Monday, July 8, 2019
Brother Richard DeMaria
Editor’s note: After leaving the Archdiocese of Miami, Brother Richard De Maria spent six years as a missionary in Africa. In 2016, he was diagnosed with ALS — Lou Gehrig’s disease. He has chronicled his journey of faith in accepting this disease in a monthly blog, “Journey to Death,” from which this blog is excerpted.
I was in the hospital for a week because of chest congestion that was not clearing up on its own. At the hospital, I had been warned that the lone words I didn't want to hear were "I'll be back in just a minute." During my stay, I learned that this usually meant an hour before someone would return. As with many hospitals that were acquired by a system of hospitals that takes hospitals that are running in the red and puts them in the black by reducing staff, this was the case during my time there.
I’m back at home now and feel very good. I have a new machine that shakes me up twice a day for half an hour, and I have not coughed since. I think that the ALS is plateauing and that I might not get any weaker. With help, I can walk, and I can manage some tasks, like dictating this blog. I celebrated my 77th birthday in June.
We just concluded the season of Pentecost. In the Christian story, Jesus told the disciples to go to Jerusalem and wait for him. He wasn't long in coming: 10 days later, the Holy Spirit came to the disciples and they were filled with confidence, understanding, and bravery. This is considered the birthday of the Church, which is important to me.
To me, the Church is made up of all those people who have embraced a consciousness of openness, acceptance, and concern for the poor. I continue to believe that the Roman Catholic Church, and the pope, play a major role in holding the Church in this broader sense together, and so I pray for the future of the church and of the Roman Catholic Church.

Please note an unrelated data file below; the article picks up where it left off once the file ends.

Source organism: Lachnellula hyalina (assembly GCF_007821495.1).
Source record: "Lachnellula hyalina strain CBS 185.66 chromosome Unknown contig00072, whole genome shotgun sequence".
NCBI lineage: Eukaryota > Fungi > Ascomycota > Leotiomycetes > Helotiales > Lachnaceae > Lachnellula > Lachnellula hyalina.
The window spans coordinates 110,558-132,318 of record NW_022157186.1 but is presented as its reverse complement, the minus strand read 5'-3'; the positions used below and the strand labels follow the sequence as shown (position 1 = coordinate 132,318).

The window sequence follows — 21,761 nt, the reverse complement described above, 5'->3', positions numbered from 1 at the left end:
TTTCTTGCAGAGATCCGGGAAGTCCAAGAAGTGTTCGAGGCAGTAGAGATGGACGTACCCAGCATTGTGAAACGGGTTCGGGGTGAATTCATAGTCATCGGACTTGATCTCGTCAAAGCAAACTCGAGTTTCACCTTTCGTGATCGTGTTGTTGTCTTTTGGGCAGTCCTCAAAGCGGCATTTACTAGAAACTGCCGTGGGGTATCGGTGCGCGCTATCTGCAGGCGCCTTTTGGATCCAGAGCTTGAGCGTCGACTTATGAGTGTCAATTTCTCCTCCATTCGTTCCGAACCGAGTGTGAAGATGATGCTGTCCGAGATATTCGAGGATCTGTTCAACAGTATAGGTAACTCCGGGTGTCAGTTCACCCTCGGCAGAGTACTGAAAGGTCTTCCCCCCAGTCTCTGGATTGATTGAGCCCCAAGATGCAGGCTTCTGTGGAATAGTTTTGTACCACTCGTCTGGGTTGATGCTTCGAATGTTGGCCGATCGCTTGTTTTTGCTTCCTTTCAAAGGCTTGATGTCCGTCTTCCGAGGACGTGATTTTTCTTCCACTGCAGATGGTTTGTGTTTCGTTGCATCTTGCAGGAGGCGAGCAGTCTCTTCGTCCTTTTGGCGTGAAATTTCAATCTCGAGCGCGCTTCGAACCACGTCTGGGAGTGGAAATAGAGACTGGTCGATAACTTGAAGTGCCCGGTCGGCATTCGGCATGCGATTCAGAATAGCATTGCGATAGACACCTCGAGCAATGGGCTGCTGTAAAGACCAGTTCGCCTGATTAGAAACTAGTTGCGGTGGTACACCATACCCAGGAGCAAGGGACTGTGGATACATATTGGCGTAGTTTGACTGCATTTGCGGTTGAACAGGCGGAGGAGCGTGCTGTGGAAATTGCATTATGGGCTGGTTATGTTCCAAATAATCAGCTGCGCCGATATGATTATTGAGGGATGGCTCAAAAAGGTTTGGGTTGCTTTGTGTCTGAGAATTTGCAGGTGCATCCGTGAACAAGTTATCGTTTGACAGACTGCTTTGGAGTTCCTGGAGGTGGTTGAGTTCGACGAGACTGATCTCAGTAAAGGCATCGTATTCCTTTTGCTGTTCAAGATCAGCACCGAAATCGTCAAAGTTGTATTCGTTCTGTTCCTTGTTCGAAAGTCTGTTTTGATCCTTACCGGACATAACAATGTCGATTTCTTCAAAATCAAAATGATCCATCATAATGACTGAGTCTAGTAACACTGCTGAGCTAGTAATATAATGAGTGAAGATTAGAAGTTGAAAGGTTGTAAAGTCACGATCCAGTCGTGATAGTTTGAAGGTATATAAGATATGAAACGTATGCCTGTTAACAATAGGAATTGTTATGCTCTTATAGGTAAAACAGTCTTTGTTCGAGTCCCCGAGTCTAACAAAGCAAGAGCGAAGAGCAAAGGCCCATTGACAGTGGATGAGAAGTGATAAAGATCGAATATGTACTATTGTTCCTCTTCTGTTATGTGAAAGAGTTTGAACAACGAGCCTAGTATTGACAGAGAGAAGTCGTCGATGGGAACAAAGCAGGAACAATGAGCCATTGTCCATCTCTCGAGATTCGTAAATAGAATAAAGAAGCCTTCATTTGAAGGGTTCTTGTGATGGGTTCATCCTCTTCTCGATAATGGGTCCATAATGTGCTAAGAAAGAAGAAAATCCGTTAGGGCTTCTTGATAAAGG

As explained in a previous blog, I see the church – in the broadest sense – in trouble as the world turns more and more to isolationism and exclusion. I hope I'm wrong and that the world will turn back to embracing the stranger and the weak.
That's a big hope and one that requires strength to believe.
Years ago, when the Roman Catholic Church did away with the obligation to fast on Fridays, it suggested – and I followed – that we fast from meat on Fridays as a prayer for peace. I am writing this on a Friday, and I did not eat meat today as a symbol of my prayer for peace and brotherhood and care for the weak.
Editor's note: Three of Brother Richard's blogs, chronicling his “journey to death” after being diagnosed with ALS, won third place for Best Blog by Religious/Clergy in the 2019 competition of the Catholic Press Association of the U.S. and Canada.